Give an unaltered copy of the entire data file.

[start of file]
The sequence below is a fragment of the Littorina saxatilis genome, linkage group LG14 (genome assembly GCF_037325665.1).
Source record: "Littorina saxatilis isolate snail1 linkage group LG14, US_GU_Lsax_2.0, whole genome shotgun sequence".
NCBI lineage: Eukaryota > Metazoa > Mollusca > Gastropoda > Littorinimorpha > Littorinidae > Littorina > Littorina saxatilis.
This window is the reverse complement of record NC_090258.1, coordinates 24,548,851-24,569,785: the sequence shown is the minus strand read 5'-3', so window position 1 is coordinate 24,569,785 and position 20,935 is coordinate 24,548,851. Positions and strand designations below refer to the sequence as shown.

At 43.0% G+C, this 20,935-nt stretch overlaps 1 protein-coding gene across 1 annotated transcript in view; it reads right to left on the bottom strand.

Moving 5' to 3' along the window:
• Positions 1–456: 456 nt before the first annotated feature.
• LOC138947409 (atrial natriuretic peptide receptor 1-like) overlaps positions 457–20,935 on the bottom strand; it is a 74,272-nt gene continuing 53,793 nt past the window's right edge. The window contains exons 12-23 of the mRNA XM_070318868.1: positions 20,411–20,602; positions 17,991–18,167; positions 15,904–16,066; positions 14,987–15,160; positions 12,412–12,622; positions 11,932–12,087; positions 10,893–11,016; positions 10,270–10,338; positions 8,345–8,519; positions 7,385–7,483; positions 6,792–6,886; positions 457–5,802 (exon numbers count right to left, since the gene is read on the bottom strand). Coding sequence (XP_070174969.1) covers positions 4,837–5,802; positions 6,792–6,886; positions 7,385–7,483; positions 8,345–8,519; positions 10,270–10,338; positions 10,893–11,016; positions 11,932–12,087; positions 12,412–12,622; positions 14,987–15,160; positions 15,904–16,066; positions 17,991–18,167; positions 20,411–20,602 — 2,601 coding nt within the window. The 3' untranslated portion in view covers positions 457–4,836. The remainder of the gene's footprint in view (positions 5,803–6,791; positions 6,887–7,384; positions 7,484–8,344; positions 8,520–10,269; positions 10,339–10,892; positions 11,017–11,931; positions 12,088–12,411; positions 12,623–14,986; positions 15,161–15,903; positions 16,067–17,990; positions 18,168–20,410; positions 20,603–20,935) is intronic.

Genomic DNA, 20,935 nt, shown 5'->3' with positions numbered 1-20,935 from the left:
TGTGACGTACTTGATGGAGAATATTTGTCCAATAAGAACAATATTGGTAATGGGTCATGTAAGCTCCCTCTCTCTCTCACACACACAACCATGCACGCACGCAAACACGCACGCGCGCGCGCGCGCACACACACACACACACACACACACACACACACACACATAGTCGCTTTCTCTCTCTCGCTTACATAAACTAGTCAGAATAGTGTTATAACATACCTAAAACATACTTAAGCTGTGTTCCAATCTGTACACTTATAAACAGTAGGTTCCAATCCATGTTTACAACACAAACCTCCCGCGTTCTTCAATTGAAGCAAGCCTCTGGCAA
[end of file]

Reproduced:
The sequence below is a fragment of the Littorina saxatilis genome, linkage group LG14 (genome assembly GCF_037325665.1).
Source record: "Littorina saxatilis isolate snail1 linkage group LG14, US_GU_Lsax_2.0, whole genome shotgun sequence".
NCBI lineage: Eukaryota > Metazoa > Mollusca > Gastropoda > Littorinimorpha > Littorinidae > Littorina > Littorina saxatilis.
This window is the reverse complement of record NC_090258.1, coordinates 24,548,851-24,569,785: the sequence shown is the minus strand read 5'-3', so window position 1 is coordinate 24,569,785 and position 20,935 is coordinate 24,548,851. Positions and strand designations below refer to the sequence as shown.

At 43.0% G+C, this 20,935-nt stretch overlaps 1 protein-coding gene across 1 annotated transcript in view; it reads right to left on the bottom strand.

Moving 5' to 3' along the window:
• Positions 1–456: 456 nt before the first annotated feature.
• LOC138947409 (atrial natriuretic peptide receptor 1-like) overlaps positions 457–20,935 on the bottom strand; it is a 74,272-nt gene continuing 53,793 nt past the window's right edge. The window contains exons 12-23 of the mRNA XM_070318868.1: positions 20,411–20,602; positions 17,991–18,167; positions 15,904–16,066; positions 14,987–15,160; positions 12,412–12,622; positions 11,932–12,087; positions 10,893–11,016; positions 10,270–10,338; positions 8,345–8,519; positions 7,385–7,483; positions 6,792–6,886; positions 457–5,802 (exon numbers count right to left, since the gene is read on the bottom strand). Coding sequence (XP_070174969.1) covers positions 4,837–5,802; positions 6,792–6,886; positions 7,385–7,483; positions 8,345–8,519; positions 10,270–10,338; positions 10,893–11,016; positions 11,932–12,087; positions 12,412–12,622; positions 14,987–15,160; positions 15,904–16,066; positions 17,991–18,167; positions 20,411–20,602 — 2,601 coding nt within the window. The 3' untranslated portion in view covers positions 457–4,836. The remainder of the gene's footprint in view (positions 5,803–6,791; positions 6,887–7,384; positions 7,484–8,344; positions 8,520–10,269; positions 10,339–10,892; positions 11,017–11,931; positions 12,088–12,411; positions 12,623–14,986; positions 15,161–15,903; positions 16,067–17,990; positions 18,168–20,410; positions 20,603–20,935) is intronic.

Genomic DNA, 20,935 nt, shown 5'->3' with positions numbered 1-20,935 from the left:
TGTGACGTACTTGATGGAGAATATTTGTCCAATAAGAACAATATTGGTAATGGGTCATGTAAGCTCCCTCTCTCTCTCACACACACAACCATGCACGCACGCAAACACGCACGCGCGCGCGCGCGCACACACACACACACACACACACACACACACACACACATAGTCGCTTTCTCTCTCTCGCTTACATAAACTAGTCAGAATAGTGTTATAACATACCTAAAACATACTTAAGCTGTGTTCCAATCTGTACACTTATAAACAGTAGGTTCCAATCCATGTTTACAACACAAACCTCCCGCGTTCTTCAATTGAAGCAAGCCTCTGGCAA